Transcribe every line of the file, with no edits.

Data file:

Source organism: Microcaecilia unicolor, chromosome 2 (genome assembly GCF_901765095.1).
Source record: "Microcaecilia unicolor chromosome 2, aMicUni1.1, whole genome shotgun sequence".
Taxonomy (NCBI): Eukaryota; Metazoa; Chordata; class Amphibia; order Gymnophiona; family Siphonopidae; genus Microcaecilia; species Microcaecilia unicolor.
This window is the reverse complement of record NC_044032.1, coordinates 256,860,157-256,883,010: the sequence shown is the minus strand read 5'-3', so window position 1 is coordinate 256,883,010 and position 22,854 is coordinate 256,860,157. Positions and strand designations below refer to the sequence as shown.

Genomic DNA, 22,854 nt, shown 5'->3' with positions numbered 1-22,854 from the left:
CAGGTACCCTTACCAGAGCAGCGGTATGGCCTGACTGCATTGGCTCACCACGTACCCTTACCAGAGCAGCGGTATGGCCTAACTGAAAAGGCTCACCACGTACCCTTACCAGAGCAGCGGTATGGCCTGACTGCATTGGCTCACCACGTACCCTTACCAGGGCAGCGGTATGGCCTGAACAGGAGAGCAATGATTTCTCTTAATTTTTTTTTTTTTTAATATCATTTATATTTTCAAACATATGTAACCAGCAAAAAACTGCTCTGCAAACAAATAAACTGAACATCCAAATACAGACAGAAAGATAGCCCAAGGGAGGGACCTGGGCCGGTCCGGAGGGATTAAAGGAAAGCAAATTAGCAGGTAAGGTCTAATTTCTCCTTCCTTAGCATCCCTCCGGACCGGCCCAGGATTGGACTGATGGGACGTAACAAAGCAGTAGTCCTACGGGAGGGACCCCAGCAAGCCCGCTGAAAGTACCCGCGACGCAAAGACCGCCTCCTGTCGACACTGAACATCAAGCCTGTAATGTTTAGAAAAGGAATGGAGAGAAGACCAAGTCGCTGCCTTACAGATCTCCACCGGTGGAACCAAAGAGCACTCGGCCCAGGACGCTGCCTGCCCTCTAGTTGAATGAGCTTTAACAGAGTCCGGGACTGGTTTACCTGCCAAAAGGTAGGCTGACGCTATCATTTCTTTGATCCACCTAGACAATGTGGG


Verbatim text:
Source organism: Microcaecilia unicolor, chromosome 2 (genome assembly GCF_901765095.1).
Source record: "Microcaecilia unicolor chromosome 2, aMicUni1.1, whole genome shotgun sequence".
Taxonomy (NCBI): Eukaryota; Metazoa; Chordata; class Amphibia; order Gymnophiona; family Siphonopidae; genus Microcaecilia; species Microcaecilia unicolor.
This window is the reverse complement of record NC_044032.1, coordinates 256,860,157-256,883,010: the sequence shown is the minus strand read 5'-3', so window position 1 is coordinate 256,883,010 and position 22,854 is coordinate 256,860,157. Positions and strand designations below refer to the sequence as shown.

Genomic DNA, 22,854 nt, shown 5'->3' with positions numbered 1-22,854 from the left:
CAGGTACCCTTACCAGAGCAGCGGTATGGCCTGACTGCATTGGCTCACCACGTACCCTTACCAGAGCAGCGGTATGGCCTAACTGAAAAGGCTCACCACGTACCCTTACCAGAGCAGCGGTATGGCCTGACTGCATTGGCTCACCACGTACCCTTACCAGGGCAGCGGTATGGCCTGAACAGGAGAGCAATGATTTCTCTTAATTTTTTTTTTTTTTAATATCATTTATATTTTCAAACATATGTAACCAGCAAAAAACTGCTCTGCAAACAAATAAACTGAACATCCAAATACAGACAGAAAGATAGCCCAAGGGAGGGACCTGGGCCGGTCCGGAGGGATTAAAGGAAAGCAAATTAGCAGGTAAGGTCTAATTTCTCCTTCCTTAGCATCCCTCCGGACCGGCCCAGGATTGGACTGATGGGACGTAACAAAGCAGTAGTCCTACGGGAGGGACCCCAGCAAGCCCGCTGAAAGTACCCGCGACGCAAAGACCGCCTCCTGTCGACACTGAACATCAAGCCTGTAATGTTTAGAAAAGGAATGGAGAGAAGACCAAGTCGCTGCCTTACAGATCTCCACCGGTGGAACCAAAGAGCACTCGGCCCAGGACGCTGCCTGCCCTCTAGTTGAATGAGCTTTAACAGAGTCCGGGACTGGTTTACCTGCCAAAAGGTAGGCTGACGCTATCATTTCTTTGATCCACCTAGACAATGTGGG